The zebrafish genome contains three IRG homologs with more or less modified GTP-binding motifs (irgq1-irgq3; Figures 5 and 6, and Additional data file 7). Their homology to IRG genes is stronger than that of FKSG27 (IRGQ), but as with FKSG27 (IRGQ) their function as GTPases is doubtful. The irgq1 gene is clustered on a single BAC clone with four apparently normal irge genes and immediately downstream of a truncated p47 gene, irgg, with which irgq1 is transcribed as the carboxyl-terminal half of a tandem transcript. Thus, the hypothetical protein product would be a carboxyl-terminally truncated p47 GTPase, linked at its carboxyl-terminus to a similarly truncated p47 homolog probably without GTPase function.
We propose to term the modified IRG proteins without GTPase function 'quasi IRG' proteins, hence IRGQ. IRGQ sequences reveal their phylogenetic relationship to the IRG proteins, but they are nevertheless more or less radically modified, primarily in the nucleotide binding site. In view of the substantial divergence between the IRGQ genes and functional p47 GTPases, it was unexpected not to find close homologs of the Danio irgq sequences in either the Fugu or Tetraodon genomes. The evolution and diversity of the Danio irgq genes is apparently linked to the evolution and diversity of the GTPase-competent IRG sequences.
IRG homologs outside the vertebrates
No unambiguous IRG homologs have been found outside the vertebrates. However, two possibly related sequence were recovered from the Caenorhabditis elegans genome, and several groups of putative GTPases of unknown function exist in the bacteria that have sequence features reminiscent of IRG GTPases. Perhaps the most striking of these are found in the Cyanobacteria (see Additional data file 1 for accession numbers for these sequences). Among other features, all of these sequences have in common with the IRG GTPases the presence of a large hydrophobic residue in place of the familiar catalytic Q61 of H-Ras-1, but this feature is far from diagnostic for the IRG GTPases . Despite several suggestive characteristics of these invertebrate and bacterial GTPase sequences, it is not possible on the basis of sequence criteria alone to establish their phylogenetic relationship with vertebrate IRG proteins.
The p47 GTPases (IRG proteins) are an essential resistance system in the mouse for immunity against pathogens that enter the cell via a vacuole. In this study we reached several unexpected conclusions about the evolution of the system. First, the IRG resistance system, despite its importance for the mouse, is absent from humans because it has been lost during the divergent evolution of the primates. Second, the IRG resistance system is at least as old as the bony fish but missing in the invertebrates. Finally, the IRG proteins appear to be accompanied phylogenetically by homologous proteins, here named IRGQ proteins, that probably lack nucleotide binding or hydrolysis function, and that may form regulatory heterodimers with functional IRG proteins. We consider these points in order.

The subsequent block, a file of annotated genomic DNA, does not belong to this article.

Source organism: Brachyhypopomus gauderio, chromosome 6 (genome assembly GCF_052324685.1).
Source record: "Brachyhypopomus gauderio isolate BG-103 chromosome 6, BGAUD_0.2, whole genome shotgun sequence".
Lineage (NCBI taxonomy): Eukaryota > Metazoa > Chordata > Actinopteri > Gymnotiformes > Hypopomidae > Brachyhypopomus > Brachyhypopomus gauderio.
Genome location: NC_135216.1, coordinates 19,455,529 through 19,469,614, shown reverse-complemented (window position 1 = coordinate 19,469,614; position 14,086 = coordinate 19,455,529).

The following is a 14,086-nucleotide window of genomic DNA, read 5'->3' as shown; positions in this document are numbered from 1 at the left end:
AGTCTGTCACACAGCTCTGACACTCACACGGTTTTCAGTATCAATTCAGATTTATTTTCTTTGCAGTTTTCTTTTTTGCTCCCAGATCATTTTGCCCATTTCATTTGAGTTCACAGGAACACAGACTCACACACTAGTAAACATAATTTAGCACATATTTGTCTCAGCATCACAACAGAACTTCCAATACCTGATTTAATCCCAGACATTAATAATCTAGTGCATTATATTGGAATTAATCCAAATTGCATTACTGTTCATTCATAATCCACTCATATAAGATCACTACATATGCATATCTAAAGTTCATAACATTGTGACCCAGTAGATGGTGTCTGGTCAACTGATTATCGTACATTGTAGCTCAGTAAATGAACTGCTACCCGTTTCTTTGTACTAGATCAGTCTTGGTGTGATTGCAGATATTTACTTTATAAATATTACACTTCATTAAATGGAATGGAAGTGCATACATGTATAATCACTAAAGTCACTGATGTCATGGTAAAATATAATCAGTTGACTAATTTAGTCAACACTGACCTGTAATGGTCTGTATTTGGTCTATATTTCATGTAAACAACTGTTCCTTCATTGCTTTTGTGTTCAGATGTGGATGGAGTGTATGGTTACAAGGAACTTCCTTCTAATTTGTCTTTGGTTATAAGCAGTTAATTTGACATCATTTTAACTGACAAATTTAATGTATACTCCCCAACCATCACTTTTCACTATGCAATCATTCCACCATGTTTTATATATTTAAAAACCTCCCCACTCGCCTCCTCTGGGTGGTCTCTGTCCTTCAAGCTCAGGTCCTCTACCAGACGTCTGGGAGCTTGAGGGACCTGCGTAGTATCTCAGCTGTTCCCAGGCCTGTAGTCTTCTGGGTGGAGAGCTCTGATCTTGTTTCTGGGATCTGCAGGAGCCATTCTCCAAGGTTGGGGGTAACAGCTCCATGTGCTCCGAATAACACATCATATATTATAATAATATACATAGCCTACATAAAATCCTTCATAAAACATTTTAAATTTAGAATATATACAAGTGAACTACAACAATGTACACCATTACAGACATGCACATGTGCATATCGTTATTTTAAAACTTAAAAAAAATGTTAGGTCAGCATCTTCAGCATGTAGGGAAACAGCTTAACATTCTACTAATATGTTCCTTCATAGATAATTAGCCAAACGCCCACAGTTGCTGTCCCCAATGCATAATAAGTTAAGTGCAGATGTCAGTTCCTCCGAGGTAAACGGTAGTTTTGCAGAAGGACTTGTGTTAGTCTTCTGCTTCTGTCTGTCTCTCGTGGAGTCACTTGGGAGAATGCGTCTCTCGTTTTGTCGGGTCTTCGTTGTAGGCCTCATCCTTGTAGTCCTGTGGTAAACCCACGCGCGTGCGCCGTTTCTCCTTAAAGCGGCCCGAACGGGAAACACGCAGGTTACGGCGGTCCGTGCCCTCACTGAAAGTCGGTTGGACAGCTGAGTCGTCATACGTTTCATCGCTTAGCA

The argument for the absence of the IRG resistance system in humans relies on several findings. The system is reduced from 23 genes in mouse to one full-length gene and a transcribed G-domain in humans, and the residual genes lack the character of functional resistance genes. Thus, IRGC is highly conserved in humans, dog and mouse, is not interferon or infection inducible, and is expressed constitively in mature testis. IRGM, although clearly derived from a typical GMS subfamily resistance gene, is transcribed constitutively from an endogenous retroviral LTR, is unresponsive to interferon, and appears to be structurally damaged in several ways.
We argue that the IRG resistance system has been lost from primates (the situation in chimpanzee is identical to that in humans; unpublished data) rather than gained by the murine rodents (including rat; unpublished data) on the following grounds. First, like the mouse, the dog genome has several complete, interferon-inducible IRG genes in addition to IRGC. Second, humans and chimpanzees possess a degraded member of the GMS subfamily of IRG proteins, confirming that this distinctive subfamily, present and functional as resistance genes in dog and mouse, was widely distributed at the origin of the mammalian radiation. Finally, the IRG system is present in bony fish, representing ancient vertebrates. Rapid expansion and contraction of multigene families associated with pathogen resistance has frequently been documented in both animals and plants [23–28]. In all of these cases, however, the resistance mechanism itself has been retained as its protein mediators have evolved or even, in the natural killer receptor case, been replaced by a different molecular species . The IRG case may be different because here the resistance mechanism itself has apparently been lost during primate evolution.
It will be of interest and of considerable importance to analyze the different strategies by which humans, dog and mouse deploy resistance mechanisms effective against vacuolar pathogens. None of the known mechanisms active in humans against vacuolar pathogens, namely nitric oxide and oxygen radicals [30–32], tryptophan depletion [33, 34], accelerated acidification by Rab5a , cation depletion [36–38] or autophagy [39, 40], is missing from the mouse. Nevertheless, it remains possible that the distinctive resistance actions of the p47 GTPases [7, 8] are performed by an unrelated and thus far unidentified molecular machine in primates.